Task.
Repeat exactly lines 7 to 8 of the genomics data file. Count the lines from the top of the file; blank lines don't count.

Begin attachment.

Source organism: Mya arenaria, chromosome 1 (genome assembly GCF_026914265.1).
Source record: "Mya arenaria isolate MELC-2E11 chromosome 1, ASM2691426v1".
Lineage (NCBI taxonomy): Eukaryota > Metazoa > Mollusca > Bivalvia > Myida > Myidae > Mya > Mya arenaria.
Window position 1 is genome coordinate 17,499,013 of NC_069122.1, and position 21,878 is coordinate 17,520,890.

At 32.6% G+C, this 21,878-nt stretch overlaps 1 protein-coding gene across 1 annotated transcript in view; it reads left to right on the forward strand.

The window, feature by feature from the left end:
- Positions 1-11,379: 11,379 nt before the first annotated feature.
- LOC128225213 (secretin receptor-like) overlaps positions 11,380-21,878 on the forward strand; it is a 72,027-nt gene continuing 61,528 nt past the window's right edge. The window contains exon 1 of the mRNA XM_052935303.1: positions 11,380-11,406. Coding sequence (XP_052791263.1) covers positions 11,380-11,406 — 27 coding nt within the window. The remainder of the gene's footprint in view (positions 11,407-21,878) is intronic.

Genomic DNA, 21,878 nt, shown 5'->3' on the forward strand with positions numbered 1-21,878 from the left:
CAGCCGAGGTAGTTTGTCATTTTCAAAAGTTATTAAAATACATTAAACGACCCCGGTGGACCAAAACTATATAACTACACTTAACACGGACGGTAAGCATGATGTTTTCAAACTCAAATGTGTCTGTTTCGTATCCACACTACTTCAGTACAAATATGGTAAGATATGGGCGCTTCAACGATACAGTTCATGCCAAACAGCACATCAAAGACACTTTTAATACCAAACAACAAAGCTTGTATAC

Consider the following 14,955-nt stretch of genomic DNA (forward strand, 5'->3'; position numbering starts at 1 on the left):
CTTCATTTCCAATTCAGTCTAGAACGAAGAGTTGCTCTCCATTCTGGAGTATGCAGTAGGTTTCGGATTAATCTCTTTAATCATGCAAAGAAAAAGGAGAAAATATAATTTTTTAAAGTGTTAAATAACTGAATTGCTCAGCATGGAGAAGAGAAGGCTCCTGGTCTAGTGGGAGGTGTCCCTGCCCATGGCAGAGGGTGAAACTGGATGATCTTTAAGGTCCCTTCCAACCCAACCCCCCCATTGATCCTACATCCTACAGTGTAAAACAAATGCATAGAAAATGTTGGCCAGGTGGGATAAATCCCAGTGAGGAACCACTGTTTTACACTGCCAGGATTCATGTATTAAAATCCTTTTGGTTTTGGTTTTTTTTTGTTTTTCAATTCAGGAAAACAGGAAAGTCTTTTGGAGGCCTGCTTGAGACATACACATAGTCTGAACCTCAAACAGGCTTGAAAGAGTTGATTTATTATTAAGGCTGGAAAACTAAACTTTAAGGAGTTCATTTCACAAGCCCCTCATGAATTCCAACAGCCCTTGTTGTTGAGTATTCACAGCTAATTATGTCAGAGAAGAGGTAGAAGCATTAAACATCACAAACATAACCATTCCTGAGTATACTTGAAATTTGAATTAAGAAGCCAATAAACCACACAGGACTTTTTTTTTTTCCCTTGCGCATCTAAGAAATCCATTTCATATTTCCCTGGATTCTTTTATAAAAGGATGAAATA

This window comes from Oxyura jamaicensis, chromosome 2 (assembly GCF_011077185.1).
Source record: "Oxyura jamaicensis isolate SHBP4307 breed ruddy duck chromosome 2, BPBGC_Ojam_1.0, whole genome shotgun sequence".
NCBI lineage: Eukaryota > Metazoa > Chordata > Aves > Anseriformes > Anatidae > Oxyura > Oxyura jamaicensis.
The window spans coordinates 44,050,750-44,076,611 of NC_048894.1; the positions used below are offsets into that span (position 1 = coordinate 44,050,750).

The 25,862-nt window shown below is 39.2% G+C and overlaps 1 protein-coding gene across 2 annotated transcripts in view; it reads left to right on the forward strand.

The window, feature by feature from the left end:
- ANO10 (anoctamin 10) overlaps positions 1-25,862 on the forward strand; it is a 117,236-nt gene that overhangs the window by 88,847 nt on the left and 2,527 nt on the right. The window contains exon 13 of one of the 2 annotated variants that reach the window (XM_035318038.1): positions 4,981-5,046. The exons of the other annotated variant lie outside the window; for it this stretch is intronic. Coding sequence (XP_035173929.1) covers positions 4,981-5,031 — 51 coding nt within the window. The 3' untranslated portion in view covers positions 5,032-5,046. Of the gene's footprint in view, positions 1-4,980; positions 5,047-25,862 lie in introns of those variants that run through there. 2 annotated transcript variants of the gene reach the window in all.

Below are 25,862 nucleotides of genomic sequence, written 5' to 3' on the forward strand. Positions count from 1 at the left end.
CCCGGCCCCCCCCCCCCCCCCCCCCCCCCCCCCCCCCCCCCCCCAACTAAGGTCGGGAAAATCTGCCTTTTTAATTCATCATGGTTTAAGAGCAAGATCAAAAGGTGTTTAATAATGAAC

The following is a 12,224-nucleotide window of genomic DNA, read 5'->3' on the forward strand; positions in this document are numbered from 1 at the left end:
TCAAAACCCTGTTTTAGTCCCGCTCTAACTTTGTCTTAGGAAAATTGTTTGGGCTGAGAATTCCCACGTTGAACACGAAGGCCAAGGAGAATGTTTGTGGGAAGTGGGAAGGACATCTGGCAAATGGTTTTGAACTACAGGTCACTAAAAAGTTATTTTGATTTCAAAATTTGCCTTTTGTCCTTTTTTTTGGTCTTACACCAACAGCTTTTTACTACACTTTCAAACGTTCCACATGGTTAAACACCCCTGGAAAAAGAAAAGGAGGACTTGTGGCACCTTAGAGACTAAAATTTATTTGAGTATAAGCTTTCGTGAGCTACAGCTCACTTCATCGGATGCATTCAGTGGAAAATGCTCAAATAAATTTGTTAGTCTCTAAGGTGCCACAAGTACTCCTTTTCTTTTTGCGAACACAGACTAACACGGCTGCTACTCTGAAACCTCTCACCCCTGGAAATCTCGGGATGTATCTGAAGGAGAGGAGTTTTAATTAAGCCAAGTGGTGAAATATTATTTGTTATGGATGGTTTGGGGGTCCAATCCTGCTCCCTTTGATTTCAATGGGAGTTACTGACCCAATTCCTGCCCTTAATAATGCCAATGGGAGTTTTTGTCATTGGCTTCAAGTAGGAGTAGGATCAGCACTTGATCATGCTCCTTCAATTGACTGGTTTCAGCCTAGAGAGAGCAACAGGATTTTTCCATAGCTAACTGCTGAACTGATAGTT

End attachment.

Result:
- Positions 1-11,379: 11,379 nt before the first annotated feature.
- LOC128225213 (secretin receptor-like) overlaps positions 11,380-21,878 on the forward strand; it is a 72,027-nt gene continuing 61,528 nt past the window's right edge. The window contains exon 1 of the mRNA XM_052935303.1: positions 11,380-11,406. Coding sequence (XP_052791263.1) covers positions 11,380-11,406 — 27 coding nt within the window. The remainder of the gene's footprint in view (positions 11,407-21,878) is intronic.